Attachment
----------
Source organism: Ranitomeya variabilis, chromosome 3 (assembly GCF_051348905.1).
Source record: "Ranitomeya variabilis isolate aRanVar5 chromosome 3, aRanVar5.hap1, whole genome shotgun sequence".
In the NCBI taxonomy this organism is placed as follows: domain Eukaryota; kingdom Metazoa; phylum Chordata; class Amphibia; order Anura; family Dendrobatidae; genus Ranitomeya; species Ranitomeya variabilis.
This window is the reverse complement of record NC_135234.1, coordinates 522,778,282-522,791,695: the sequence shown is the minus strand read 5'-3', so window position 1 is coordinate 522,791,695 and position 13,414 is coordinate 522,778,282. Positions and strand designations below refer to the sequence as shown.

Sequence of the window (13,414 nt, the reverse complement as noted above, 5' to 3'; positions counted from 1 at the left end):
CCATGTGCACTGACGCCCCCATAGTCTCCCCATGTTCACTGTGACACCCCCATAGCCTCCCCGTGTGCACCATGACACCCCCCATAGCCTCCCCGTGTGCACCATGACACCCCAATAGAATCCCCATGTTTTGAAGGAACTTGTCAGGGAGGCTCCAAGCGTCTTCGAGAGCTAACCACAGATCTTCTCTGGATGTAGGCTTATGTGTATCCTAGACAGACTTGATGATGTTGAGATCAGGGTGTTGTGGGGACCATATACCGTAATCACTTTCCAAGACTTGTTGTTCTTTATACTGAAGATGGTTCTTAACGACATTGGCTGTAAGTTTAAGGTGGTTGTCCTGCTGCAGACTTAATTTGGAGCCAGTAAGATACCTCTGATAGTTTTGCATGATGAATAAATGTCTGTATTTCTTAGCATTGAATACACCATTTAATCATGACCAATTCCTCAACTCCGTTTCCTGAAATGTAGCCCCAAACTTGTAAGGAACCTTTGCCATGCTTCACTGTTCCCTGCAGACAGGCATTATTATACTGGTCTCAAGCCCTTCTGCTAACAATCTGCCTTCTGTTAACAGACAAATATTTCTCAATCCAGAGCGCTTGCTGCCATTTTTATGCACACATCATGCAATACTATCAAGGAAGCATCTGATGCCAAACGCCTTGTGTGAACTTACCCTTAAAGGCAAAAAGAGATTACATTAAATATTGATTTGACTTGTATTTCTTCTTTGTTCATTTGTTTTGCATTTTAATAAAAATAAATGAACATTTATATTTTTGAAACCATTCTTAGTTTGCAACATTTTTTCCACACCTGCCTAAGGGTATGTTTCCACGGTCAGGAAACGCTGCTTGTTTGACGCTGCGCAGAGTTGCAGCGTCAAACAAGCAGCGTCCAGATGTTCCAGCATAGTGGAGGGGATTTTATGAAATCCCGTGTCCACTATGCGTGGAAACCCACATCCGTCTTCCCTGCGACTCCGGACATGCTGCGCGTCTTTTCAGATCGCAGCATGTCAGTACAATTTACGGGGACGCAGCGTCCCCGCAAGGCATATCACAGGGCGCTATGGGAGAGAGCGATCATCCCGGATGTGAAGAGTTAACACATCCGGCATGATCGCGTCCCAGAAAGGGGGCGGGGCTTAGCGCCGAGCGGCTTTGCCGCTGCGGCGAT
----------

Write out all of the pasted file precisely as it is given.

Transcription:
Source organism: Ranitomeya variabilis, chromosome 3 (assembly GCF_051348905.1).
Source record: "Ranitomeya variabilis isolate aRanVar5 chromosome 3, aRanVar5.hap1, whole genome shotgun sequence".
In the NCBI taxonomy this organism is placed as follows: domain Eukaryota; kingdom Metazoa; phylum Chordata; class Amphibia; order Anura; family Dendrobatidae; genus Ranitomeya; species Ranitomeya variabilis.
This window is the reverse complement of record NC_135234.1, coordinates 522,778,282-522,791,695: the sequence shown is the minus strand read 5'-3', so window position 1 is coordinate 522,791,695 and position 13,414 is coordinate 522,778,282. Positions and strand designations below refer to the sequence as shown.

Sequence of the window (13,414 nt, the reverse complement as noted above, 5' to 3'; positions counted from 1 at the left end):
CCATGTGCACTGACGCCCCCATAGTCTCCCCATGTTCACTGTGACACCCCCATAGCCTCCCCGTGTGCACCATGACACCCCCCATAGCCTCCCCGTGTGCACCATGACACCCCAATAGAATCCCCATGTTTTGAAGGAACTTGTCAGGGAGGCTCCAAGCGTCTTCGAGAGCTAACCACAGATCTTCTCTGGATGTAGGCTTATGTGTATCCTAGACAGACTTGATGATGTTGAGATCAGGGTGTTGTGGGGACCATATACCGTAATCACTTTCCAAGACTTGTTGTTCTTTATACTGAAGATGGTTCTTAACGACATTGGCTGTAAGTTTAAGGTGGTTGTCCTGCTGCAGACTTAATTTGGAGCCAGTAAGATACCTCTGATAGTTTTGCATGATGAATAAATGTCTGTATTTCTTAGCATTGAATACACCATTTAATCATGACCAATTCCTCAACTCCGTTTCCTGAAATGTAGCCCCAAACTTGTAAGGAACCTTTGCCATGCTTCACTGTTCCCTGCAGACAGGCATTATTATACTGGTCTCAAGCCCTTCTGCTAACAATCTGCCTTCTGTTAACAGACAAATATTTCTCAATCCAGAGCGCTTGCTGCCATTTTTATGCACACATCATGCAATACTATCAAGGAAGCATCTGATGCCAAACGCCTTGTGTGAACTTACCCTTAAAGGCAAAAAGAGATTACATTAAATATTGATTTGACTTGTATTTCTTCTTTGTTCATTTGTTTTGCATTTTAATAAAAATAAATGAACATTTATATTTTTGAAACCATTCTTAGTTTGCAACATTTTTTCCACACCTGCCTAAGGGTATGTTTCCACGGTCAGGAAACGCTGCTTGTTTGACGCTGCGCAGAGTTGCAGCGTCAAACAAGCAGCGTCCAGATGTTCCAGCATAGTGGAGGGGATTTTATGAAATCCCGTGTCCACTATGCGTGGAAACCCACATCCGTCTTCCCTGCGACTCCGGACATGCTGCGCGTCTTTTCAGATCGCAGCATGTCAGTACAATTTACGGGGACGCAGCGTCCCCGCAAGGCATATCACAGGGCGCTATGGGAGAGAGCGATCATCCCGGATGTGAAGAGTTAACACATCCGGCATGATCGCGTCCCAGAAAGGGGGCGGGGCTTAGCGCCGAGCGGCTTTGCCGCTGCGGCGAT